The exhibit was called "Duty Called Me Here..." and was based on a poem written by a soldier from the 34th North Carolina Infantry:
"I feel that Duty called me here, to fight for home and friends most dear,
and if I should be called to stand in bloody conflict hand to hand,
I'll trust in God my only stand, and fight until I win the day, or if it be my Master's will that I a soldier's grave must fill,
I trust that even in that event, I'll be resigned and fall content."
It was a very moving way to learn about the civil war...through the eyes of a soldier.

After lunch at a restaurant called Bottoms Up Pizza, we headed over to the White House of Confederacy (the home of Jefferson Davis - the Confederate President)

The Davis family had 6 children, whom all seemed to be problem children. It was built in 1818, but the Davis family only lived there between 1861-1865 (Civil War years). All the furniture was period pieces with over 50% original to the house.  It was a very beautiful house and the kids in the group loved the stories about the Davis children, especially because they seemed pretty spoiled and bad behaved :)
After we were done, it was time get to DC so that we could make it to the National Baseball game (which was what is a hockey mom doing at a baseball game anyway; no one drops their gloves...and we got rained on, something that doesn't happen at a hockey rink) and then to the hotel.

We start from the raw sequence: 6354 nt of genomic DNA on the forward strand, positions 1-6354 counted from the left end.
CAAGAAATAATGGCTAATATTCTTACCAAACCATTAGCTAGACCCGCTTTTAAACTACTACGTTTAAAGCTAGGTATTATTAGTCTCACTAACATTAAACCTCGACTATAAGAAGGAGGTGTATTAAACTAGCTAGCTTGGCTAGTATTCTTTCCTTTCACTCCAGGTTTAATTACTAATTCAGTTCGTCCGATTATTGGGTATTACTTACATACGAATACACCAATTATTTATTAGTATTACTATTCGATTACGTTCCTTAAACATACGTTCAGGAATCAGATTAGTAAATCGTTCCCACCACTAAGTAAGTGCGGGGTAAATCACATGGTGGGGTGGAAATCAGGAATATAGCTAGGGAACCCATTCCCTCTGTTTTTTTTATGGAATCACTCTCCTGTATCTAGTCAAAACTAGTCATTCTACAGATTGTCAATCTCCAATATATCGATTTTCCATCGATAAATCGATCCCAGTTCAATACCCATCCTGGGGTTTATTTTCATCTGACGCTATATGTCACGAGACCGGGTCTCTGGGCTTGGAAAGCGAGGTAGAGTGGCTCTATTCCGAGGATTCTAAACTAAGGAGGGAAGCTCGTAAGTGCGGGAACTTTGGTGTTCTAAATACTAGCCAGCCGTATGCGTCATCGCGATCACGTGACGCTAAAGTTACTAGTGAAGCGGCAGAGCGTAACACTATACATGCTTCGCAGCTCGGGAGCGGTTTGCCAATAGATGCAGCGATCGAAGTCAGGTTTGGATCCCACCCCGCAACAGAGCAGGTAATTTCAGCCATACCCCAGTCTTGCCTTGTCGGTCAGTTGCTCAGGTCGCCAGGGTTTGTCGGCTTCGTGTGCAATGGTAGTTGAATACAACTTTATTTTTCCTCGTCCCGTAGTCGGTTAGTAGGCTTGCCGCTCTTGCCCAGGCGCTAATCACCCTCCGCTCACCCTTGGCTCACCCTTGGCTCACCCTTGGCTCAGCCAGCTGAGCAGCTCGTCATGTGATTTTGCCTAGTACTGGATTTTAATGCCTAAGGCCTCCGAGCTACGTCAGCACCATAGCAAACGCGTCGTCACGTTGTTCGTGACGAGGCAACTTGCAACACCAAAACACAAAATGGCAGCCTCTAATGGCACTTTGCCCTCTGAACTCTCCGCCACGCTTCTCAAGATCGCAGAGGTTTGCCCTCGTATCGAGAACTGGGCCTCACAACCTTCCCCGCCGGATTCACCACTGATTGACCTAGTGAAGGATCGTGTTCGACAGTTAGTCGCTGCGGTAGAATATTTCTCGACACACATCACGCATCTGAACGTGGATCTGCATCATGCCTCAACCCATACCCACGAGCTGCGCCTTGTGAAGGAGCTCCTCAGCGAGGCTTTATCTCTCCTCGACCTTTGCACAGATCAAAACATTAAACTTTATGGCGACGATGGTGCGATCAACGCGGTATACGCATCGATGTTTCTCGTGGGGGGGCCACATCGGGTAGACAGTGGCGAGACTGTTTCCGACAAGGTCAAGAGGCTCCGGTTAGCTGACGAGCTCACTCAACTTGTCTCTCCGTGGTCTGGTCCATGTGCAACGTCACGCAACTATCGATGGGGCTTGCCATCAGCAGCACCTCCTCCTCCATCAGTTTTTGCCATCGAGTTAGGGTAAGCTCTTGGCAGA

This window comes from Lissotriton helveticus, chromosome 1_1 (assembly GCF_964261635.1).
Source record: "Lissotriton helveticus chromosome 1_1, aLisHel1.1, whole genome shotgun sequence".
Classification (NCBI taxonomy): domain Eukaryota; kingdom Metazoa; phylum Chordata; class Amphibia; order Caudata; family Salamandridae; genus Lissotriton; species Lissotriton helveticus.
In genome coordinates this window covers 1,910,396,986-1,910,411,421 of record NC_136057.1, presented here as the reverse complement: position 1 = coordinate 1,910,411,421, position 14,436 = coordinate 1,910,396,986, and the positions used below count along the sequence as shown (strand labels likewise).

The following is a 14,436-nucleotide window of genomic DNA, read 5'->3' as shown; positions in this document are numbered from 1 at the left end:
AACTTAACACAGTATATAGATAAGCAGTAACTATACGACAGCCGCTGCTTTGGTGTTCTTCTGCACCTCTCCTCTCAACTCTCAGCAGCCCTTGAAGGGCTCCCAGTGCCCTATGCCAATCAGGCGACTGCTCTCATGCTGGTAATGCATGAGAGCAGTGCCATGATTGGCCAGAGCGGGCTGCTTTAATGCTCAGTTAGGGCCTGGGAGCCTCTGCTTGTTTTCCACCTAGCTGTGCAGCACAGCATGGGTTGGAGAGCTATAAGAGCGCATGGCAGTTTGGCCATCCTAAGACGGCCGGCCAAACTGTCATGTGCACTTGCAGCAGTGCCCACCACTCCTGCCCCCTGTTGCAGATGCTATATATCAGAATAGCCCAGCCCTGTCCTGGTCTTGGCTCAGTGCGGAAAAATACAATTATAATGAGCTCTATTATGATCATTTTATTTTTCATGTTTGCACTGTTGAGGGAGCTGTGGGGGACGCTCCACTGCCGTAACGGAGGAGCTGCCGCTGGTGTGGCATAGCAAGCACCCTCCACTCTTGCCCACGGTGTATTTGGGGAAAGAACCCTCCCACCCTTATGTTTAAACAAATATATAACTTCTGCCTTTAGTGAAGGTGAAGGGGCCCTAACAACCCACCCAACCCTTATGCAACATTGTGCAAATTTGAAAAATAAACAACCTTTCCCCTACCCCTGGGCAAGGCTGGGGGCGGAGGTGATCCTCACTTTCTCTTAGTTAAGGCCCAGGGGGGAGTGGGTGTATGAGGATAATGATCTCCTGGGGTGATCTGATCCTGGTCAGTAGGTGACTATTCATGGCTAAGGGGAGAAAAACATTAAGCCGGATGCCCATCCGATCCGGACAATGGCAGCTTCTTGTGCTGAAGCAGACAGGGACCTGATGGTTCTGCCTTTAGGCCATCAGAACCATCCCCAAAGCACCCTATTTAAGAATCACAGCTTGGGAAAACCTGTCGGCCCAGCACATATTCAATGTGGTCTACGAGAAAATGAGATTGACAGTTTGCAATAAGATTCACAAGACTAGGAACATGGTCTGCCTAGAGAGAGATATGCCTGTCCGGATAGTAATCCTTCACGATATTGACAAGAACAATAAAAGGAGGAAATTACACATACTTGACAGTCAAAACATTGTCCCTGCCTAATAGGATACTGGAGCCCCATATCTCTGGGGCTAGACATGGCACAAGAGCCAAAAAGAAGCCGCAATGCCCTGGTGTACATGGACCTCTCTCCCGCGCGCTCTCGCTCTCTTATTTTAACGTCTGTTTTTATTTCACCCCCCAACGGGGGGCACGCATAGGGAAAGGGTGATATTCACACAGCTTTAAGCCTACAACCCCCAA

Day 4 - April 17, 2010
As per the routine...the wake up call came at around 6:30am, breakfast at 7:15am and board the bus at 8:00am. Today we are officially touring Washington DC. First up was Newseum - the museum of News. Here were able to go back into time and relive specific events by reading headlines of news papers. The first exhibit was one on the Berlin Wall. The museum actually had some part of the wall to look at and information to read about the event.

The building was 4 stories...and beginning on the forth floor, we had the chance to read about history looking at the headlines of papers written back in the 1500s to the present. As you continue to walk around and down through the museum, another exhibit which was very powerful was the one about 9/11. One of the antenae from atop the tower was here with a back drop of all the newspapers printed around the world regarding that event/day. There was also a newsreel that you could watch, which caused some tears to fall from some of our eyes.
By the way...even the bathroom had headlines to read. This one caught my eye:
"School testing mushrooms"
From the museum, we headed to the National Archives to see the Constitution, Bill of Rights, Declaration of Independence and so on. All the kids thought it really "neat" to see the official documents and the signatures of the founding fathers/authors.